Nicholas Toosi could have spent his summer working at his dad’s engineering consulting firm or at Pennsylvania State University, where he is a rising junior.
Instead, the biomedical engineering major chose to study at Virginia Commonwealth University with Rebecca L. Heise, Ph.D., under a grant from the National Science Foundation’s Research Experiences for Undergraduates program.
Ten undergraduates from around the country are receiving training in engineering research this summer as part of the grant, which will continue for the next two summers. Attracting students from all over the country, Heise said, gives them a chance to see what VCU is all about.
Rather than a specific project, the grant funds an educational program for undergraduates, Heise said. The students are working in various labs on individual projects that are centered around the general theme of mechanobiology. However, all the individual projects are different.
“Mechanobiology is basically a fancy way of saying that we're interested in how mechanical force influences the biology of a cell or a system,” Heise said. “In my lab, we do lung work. As you're sitting here breathing, your lungs are moving in and out. In my lab, we're studying how that motion affects the cells and how we can come up with therapies to treat them in that respect. These different projects are similar to that, but in different systems. We have people doing similar things with bone and similar things with muscle tissue.”
The program has three goals for the participants: to increase their participation in mechanobiology research, to provide opportunities to enhance scientific literacy and communication at the interface of engineering and life sciences, and to prepare them for graduate study or research careers in mechanobiology or related fields.
“The students are doing hands-on experimental work or mathematical modeling of varying physiological systems,” Heise said.
For Toosi, the hands-on research appealed to him the most.
“I've worked in a lab before, but it was more online data collection, so I've never had the true hands-on experience in the lab,” he said. “I thought that this would be a good experience for me going forward. I'm still deciding whether I want to head toward medical school or go into grad school and get my own Ph.D. eventually.”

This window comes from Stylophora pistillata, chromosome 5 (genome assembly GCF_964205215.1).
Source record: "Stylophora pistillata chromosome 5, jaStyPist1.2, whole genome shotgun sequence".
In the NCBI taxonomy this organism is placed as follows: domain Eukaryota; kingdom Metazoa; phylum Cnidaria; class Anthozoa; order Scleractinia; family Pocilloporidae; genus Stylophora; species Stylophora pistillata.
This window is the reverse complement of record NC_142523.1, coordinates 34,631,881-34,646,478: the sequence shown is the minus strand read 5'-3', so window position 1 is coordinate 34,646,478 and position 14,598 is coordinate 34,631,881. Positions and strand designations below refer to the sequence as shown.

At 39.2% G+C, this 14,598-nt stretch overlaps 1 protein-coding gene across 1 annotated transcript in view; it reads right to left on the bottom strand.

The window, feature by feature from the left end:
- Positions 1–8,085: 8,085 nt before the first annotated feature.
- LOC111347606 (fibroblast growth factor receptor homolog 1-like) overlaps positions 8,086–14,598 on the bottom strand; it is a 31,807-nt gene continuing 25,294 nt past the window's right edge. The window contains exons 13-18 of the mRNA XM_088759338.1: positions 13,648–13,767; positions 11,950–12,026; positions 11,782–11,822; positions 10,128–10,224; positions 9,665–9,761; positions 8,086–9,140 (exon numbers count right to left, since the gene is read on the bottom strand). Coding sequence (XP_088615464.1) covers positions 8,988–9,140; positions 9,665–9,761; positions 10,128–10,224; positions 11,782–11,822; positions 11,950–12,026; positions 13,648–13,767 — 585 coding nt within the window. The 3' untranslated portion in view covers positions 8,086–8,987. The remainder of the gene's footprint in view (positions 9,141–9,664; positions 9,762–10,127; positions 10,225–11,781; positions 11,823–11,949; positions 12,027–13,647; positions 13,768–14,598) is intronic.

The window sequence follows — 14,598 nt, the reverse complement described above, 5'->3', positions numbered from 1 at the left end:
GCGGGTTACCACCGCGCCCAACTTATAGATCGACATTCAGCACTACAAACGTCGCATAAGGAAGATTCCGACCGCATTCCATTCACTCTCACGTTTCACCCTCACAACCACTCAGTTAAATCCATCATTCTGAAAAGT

Toosi worked with Heise in the pulmonary lab studying how cells divide.
“We wanted to see if they divide at a point of low or high tension,” he said. “If there’s a lot of force between the cells or if there's little force, specifically for the formation of new blood vessels.”
Understanding how cells divide ultimately could be helpful in treating pulmonary disease or cancer.
In addition to cell mechanics, the individual projects are focused on building interdisciplinary skills related to mechanobiology in drug delivery, pulmonary mechanics and orthopedic regenerative medicine.
Aubrey Berger, a rising sophomore at Arizona State University, studied the mechanical relationship between bone and muscle — particularly in space — under Henry J. Donahue, Ph.D., the Alice T. and William H. Goodwin Jr. Professor and Chair of the Department of Biomedical Engineering and co-director of the VCU Institute for Engineering and Medicine.
“What we got was more questions,” Berger said. “The microgravity seems to encourage muscle, which is interesting because astronauts actually lose muscle in space. So the question is … why are the bones sending these messages to the muscles?”
Like Toosi, Berger had worked at a lab, but only performing basic work.
“I wasn’t actually collecting my own data and doing research,” she said. “So I wanted to look for more of a structured program that would allow undergraduates to do research.”
She encourages all undergraduates to look into REU programs.
“For people who are getting their degrees, the most important thing is research because you can get your classes anywhere you like,” she said. “What you need is publication and experience and VCU has that.”